IZZY AND UNBALANCED. WHILE IT COULD BE ARGUED THAT THESE WORDS have always described me to some degree, they were never part of an actual medical diagnosis. Until recently.
After doing nothing more earth-shattering than rolling over in my sleep, the world suddenly spun out of control. My stomach bravely found an escape route. Remember the old challenge in which you try to pat the top of your head with one hand while rubbing your tummy with the other? Piece of cake. A real challenge is trying to stand up when your head is doing loops and your stomach is looping counterclockwise while the whole world tilts as you dry heave. Try that!
Clutching unmoving objects firmly with both arms in order to keep from listing painfully into the tub, I fervently hoped that whatever this horrid feeling was would go away, but it didn’t. I was constantly dizzy, nausea back in play every time I moved my head: I assure you that it is very difficult to keep your head still while . . .
What to do? I vacillated between waiting it out and seeing the doctor in the morning, or heading to the ER right then and there. I hate that, when you don’t have all the information necessary to make the right decision, but you know that you won’t have any more information until the decision is already made and it’s too late to use it in making the decision you needed to make in order to . . . Oh, no, not around again . . .
I slowly looked up dizziness and nausea on the Web and immediately felt viscerally informed of both. I decided against the ER, not being able to think of anyone who had later wished to have sought immediate medical attention because of these symptoms. I spent the rest of the night sitting up on the couch (so as not to roll by mistake). Every once in a while I’d either try to touch my nose with my index finger or recite the Gettysburg Address—things I’d grabbed out of thin air as methods of determining if I was further “losing it.”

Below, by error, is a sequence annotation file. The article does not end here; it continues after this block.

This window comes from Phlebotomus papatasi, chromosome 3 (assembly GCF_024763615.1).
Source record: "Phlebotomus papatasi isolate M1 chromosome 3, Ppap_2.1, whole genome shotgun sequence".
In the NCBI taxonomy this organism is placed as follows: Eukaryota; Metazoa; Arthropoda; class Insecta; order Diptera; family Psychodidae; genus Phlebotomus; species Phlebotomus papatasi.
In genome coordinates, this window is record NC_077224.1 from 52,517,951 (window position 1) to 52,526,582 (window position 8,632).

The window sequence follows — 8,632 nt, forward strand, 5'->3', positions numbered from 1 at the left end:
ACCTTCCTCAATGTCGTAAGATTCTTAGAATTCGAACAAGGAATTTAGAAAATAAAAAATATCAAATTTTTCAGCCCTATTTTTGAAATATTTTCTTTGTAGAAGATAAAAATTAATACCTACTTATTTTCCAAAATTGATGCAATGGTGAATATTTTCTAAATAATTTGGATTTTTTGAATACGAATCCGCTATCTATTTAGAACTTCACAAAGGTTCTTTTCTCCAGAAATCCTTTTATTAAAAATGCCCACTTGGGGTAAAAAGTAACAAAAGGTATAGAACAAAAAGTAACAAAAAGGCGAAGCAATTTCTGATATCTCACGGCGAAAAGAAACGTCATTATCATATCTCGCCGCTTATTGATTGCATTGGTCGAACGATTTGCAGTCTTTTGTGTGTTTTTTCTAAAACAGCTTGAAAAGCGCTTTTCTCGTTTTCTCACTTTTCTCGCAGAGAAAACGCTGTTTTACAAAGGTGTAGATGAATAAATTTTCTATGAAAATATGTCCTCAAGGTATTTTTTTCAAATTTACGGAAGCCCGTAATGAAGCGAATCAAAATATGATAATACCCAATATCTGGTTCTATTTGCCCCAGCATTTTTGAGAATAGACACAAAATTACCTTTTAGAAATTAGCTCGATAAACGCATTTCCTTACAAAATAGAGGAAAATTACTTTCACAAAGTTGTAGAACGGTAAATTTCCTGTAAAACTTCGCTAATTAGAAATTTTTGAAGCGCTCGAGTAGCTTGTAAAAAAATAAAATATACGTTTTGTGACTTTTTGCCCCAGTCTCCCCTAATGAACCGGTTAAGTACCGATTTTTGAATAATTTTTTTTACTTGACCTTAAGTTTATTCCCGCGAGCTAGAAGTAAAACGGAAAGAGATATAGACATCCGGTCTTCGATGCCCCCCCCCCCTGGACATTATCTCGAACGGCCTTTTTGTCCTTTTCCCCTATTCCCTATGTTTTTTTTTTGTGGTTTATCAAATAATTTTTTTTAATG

“Labyrinthitis,” the doctor pronounced the next morning, “a textbook case.” Labyrinthitis. A word of which neither I nor my spell-check had ever heard. I made a mental note of it as the nurse shot me in the hip for the nausea. As for the dizziness, there was nothing to be done for it, and it would have to run its course. In the meanwhile, keep still and rest, resume activity only gradually, avoid sudden position changes.
I was seriously out of balance. Sadly, it wasn’t the first time, and probably won’t be the last. Aren’t most of us playing a constant contest with balance of some kind or other? We talk glibly about the importance of living a balanced life, eating a balanced diet, maintaining a balanced perspective.
But it’s not always so easy to tell when your life is out of balance. Signs can be subtle. And cumulative. And easily adapted to. If you tilt just ever so slightly, bit by bit, over time you may not realize you’ve tilted at all. Which explains how so many of us wind up so “suddenly” sin-sick: it’s actually been a long time coming.
Maybe we need to do what our Doctor says: settle down in silence, stop all extraneous activity, and focus on what really matters until things stop spinning. In the quietness, God speaks. And it’s only in stillness that we can finally hear the Word that restores a godly equilibrium.
Valerie N. Phillips is associate director of the women’s residence hall at Andrews University in Berrien Springs, Michigan, where she has ministered to collegiate and graduate women for more than 25 years.